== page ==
Sometimes, a quick detour away from the burger game might need to be in order. I don’t need to delve too far into the review game aside from burgers, nor do I intend to. But every now and then I have some opinions on things (shocking) that have nothing to do with our dear burger (even more shocking).
I haven’t gone out quite as much lately, but a quick thumbs up, thumbs down:
Thumbs Up: Rialto. I’d only been once, and had a ho-hum burger experience years ago. But a few weeks ago with my sister in town, we sat at the bar, had a few stellar bites and solid cocktails, and were on our way. For a mere $15 we enjoyed Arancini, Duck Pate and Stuffed Fried Olives. Jody was in the house which was nice to see, and it was the perfect, laid-back setting we needed and the food was as delicious as can be.
Thumbs Down: La Brasa. The menu reads so well but it fell very short for me. Even though it looks like every other restaurant nowadays, I still dig the look. On a recent Saturday night we sampled a number of dishes, all missing the same ingredient across the board: salt. It’s amazing how often this seemingly simple aspect trips up major restaurants constantly. Two carrots split in half and served with a watery, one-note mole´ain’t gonna cut it. Neither will $17 for one piece of over-cooked fried chicken, or $8 for about a cup of uninspired and greasy fried rice. But apparently I’m on the outside looking in, because media darlings, bloggers and the like seem to love it.
I don’t believe in off-nights, I believe in the power of consistency. Not the easiest feat to achieve I realize, is one visit fair to write something off? Maybe, maybe not.
Judges with the winner, Mike O’Connell
If I had my pick of what to do on any given day, I’d say wolfing down a burger might be at the top of my list. Now, throw in an extra twenty burgers and we might be in business. Or, I might be in over my head. And welcome to Boston Magazine’s Battle of the Burger, 2014 addition. I had the privilege of being a judge for the home griller’s portion of the program, where three super talented home cooks duked it out to see who made the best burger. They were all fantastic, and the winner, Mike O’Connell, created a duck burger unlike anything I’ve ever had before. Despite my preference and being more of a beef purist with my burgers, the duck was lush, elegant and insanely delicious and he was a well deserved winner. It was quite an honor being on the panel with fellow judges Leah Mennies (food editor of Boston Magazine), Kelly Olynyk (Celtic player, and admittedly the person I was most excited to meet) and Ron Savenor of the famed Savenor’s. The evening was mc’d by my good friend, Jason Rossi, of Radio 92.9 fame. The rest of the night was a thrill as I sampled burgers from all the participating restaurants, a bunch of which I hadn’t had before. Many were very classically prepared, and a few were completely original for the event and I certainly had an amazing (albeit a very full) time. My personal favorite was the burger from Zebra’s Bistro, who served up a smaller version of their house burger, arriving on a challah bun and topped with miso aioli, Vermont cheddar, bacon and pickled red onions. The winner, for the second year in a row, was the popular Blue Ox in Lynn, and I clearly need a re-visit since many people claim this to be the best burger in the area. All in all it was a fantastic night with great food and great friends and I can’t wait to come back again next year.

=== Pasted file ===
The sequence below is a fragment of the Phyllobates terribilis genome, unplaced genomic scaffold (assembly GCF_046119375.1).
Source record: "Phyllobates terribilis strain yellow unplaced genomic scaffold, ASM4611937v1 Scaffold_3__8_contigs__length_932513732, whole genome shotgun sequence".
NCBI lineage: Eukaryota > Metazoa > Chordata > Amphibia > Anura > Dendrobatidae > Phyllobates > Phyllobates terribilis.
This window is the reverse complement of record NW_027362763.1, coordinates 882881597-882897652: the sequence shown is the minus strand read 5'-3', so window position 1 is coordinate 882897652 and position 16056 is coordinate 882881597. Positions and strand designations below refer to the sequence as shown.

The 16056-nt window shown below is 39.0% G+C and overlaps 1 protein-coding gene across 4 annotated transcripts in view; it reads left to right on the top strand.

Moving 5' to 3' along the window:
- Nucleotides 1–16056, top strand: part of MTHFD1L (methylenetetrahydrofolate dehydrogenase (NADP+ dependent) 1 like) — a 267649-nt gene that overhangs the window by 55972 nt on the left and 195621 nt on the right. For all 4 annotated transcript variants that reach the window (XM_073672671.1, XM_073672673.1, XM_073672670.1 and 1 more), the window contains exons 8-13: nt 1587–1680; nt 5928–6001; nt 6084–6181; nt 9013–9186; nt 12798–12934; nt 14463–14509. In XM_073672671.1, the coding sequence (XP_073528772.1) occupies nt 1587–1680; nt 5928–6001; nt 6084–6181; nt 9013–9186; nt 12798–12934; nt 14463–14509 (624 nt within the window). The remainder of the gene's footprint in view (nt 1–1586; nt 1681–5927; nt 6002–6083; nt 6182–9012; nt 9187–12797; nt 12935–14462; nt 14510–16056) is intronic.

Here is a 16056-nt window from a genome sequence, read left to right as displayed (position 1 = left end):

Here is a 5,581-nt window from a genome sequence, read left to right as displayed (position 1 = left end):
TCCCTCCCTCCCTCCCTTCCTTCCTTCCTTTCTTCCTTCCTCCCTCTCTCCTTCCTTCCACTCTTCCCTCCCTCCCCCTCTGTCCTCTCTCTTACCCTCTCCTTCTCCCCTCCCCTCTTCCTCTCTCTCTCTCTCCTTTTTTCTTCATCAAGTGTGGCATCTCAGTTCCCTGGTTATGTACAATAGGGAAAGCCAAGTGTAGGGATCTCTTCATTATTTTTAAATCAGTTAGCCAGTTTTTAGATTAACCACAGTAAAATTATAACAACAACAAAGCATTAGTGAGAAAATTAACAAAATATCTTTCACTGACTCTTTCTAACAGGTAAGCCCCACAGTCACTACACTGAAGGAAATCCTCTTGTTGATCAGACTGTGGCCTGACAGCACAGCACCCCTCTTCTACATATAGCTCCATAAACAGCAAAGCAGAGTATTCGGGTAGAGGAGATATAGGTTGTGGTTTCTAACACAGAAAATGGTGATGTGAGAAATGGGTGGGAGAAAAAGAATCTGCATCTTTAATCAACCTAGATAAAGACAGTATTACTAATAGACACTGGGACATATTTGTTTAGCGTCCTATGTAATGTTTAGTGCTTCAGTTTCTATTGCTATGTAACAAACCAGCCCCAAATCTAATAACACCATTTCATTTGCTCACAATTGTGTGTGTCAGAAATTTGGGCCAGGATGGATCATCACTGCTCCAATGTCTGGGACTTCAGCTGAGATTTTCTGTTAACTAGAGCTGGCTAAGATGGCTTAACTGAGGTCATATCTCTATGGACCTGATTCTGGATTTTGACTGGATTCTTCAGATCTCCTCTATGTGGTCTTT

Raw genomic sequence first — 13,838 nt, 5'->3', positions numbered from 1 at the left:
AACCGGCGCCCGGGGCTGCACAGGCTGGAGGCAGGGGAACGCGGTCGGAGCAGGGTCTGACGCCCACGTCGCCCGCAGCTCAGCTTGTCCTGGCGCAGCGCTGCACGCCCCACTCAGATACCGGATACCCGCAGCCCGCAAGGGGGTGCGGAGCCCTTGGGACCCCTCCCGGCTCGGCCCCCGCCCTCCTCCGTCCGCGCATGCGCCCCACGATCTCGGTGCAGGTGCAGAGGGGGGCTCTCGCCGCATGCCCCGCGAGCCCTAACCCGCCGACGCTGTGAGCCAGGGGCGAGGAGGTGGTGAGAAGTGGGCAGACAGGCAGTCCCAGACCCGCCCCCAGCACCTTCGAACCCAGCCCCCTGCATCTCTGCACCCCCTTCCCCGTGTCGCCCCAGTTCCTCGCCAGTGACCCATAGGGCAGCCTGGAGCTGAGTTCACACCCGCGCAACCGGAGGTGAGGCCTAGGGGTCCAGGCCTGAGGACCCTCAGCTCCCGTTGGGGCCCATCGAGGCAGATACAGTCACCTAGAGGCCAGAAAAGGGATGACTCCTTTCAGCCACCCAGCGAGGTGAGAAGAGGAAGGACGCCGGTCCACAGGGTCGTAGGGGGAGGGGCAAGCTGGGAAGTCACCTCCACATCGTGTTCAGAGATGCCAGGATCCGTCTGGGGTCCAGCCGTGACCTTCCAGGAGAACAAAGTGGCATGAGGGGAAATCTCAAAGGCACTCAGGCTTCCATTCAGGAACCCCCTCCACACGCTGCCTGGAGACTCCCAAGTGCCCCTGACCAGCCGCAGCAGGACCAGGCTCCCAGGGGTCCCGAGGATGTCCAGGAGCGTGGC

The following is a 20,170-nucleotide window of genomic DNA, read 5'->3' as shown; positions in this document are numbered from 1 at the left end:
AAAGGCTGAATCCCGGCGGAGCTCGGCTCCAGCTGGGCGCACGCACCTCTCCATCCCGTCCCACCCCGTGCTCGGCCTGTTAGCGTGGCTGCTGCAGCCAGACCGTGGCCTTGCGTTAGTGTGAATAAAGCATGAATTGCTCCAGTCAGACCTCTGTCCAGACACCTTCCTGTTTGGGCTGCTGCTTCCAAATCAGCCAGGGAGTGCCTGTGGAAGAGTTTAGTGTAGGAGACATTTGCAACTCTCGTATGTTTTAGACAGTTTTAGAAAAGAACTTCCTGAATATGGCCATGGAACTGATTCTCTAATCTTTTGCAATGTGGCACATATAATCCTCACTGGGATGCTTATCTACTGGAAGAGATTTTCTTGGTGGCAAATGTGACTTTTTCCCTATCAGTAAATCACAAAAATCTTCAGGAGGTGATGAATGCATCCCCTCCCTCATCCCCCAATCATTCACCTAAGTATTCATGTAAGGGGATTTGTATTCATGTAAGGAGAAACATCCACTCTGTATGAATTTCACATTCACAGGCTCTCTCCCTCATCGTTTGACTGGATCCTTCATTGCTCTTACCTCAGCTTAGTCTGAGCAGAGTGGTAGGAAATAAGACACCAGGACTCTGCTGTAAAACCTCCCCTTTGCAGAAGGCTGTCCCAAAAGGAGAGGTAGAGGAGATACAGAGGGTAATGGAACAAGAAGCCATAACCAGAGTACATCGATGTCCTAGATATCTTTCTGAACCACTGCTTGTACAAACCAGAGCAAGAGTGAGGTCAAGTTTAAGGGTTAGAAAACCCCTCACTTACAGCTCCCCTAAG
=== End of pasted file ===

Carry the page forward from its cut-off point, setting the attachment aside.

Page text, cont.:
Me and Vegas Burger Blog, burger brothers for life..
Situated in Newtonville, the newish location of Rox Diner (the original being in West Roxbury) is all about breakfast all day, with a pretty burger-heavy menu for those folks not looking for French Toast for dinner. What really grabbed me right off the bat was the proclamation that they use LaFrieda beef; in this case a short rib and chuck blend. LaFrieda is of course one of the better, if not arguably the best beef you can get out there (Shake Shack for one uses their product as well as many of the top spots in NYC) so I was especially eager to try them out. Basic cheeseburgers begin at $12 and climb to $14.75 for a couple of the more involved, so there is something for everyone. continue reading »